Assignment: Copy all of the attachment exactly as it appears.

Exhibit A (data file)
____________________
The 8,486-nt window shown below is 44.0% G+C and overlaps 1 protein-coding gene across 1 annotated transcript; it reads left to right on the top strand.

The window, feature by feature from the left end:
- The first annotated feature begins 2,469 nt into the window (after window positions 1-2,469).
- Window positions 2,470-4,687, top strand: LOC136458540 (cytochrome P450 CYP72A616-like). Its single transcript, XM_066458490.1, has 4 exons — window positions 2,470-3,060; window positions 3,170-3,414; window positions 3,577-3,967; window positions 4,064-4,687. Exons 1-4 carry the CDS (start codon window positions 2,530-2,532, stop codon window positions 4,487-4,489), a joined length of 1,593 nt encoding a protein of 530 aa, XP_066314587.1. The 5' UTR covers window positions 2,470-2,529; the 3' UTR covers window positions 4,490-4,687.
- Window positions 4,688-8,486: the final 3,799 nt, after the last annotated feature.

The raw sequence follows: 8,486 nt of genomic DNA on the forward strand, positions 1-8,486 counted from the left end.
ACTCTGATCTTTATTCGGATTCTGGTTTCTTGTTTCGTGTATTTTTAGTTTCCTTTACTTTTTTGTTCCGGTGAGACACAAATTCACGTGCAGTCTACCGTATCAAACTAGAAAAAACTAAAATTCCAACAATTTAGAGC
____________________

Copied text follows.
The 8,486-nt window shown below is 44.0% G+C and overlaps 1 protein-coding gene across 1 annotated transcript; it reads left to right on the top strand.

The window, feature by feature from the left end:
- The first annotated feature begins 2,469 nt into the window (after window positions 1-2,469).
- Window positions 2,470-4,687, top strand: LOC136458540 (cytochrome P450 CYP72A616-like). Its single transcript, XM_066458490.1, has 4 exons — window positions 2,470-3,060; window positions 3,170-3,414; window positions 3,577-3,967; window positions 4,064-4,687. Exons 1-4 carry the CDS (start codon window positions 2,530-2,532, stop codon window positions 4,487-4,489), a joined length of 1,593 nt encoding a protein of 530 aa, XP_066314587.1. The 5' UTR covers window positions 2,470-2,529; the 3' UTR covers window positions 4,490-4,687.
- Window positions 4,688-8,486: the final 3,799 nt, after the last annotated feature.

The raw sequence follows: 8,486 nt of genomic DNA on the forward strand, positions 1-8,486 counted from the left end.
ACTCTGATCTTTATTCGGATTCTGGTTTCTTGTTTCGTGTATTTTTAGTTTCCTTTACTTTTTTGTTCCGGTGAGACACAAATTCACGTGCAGTCTACCGTATCAAACTAGAAAAAACTAAAATTCCAACAATTTAGAGC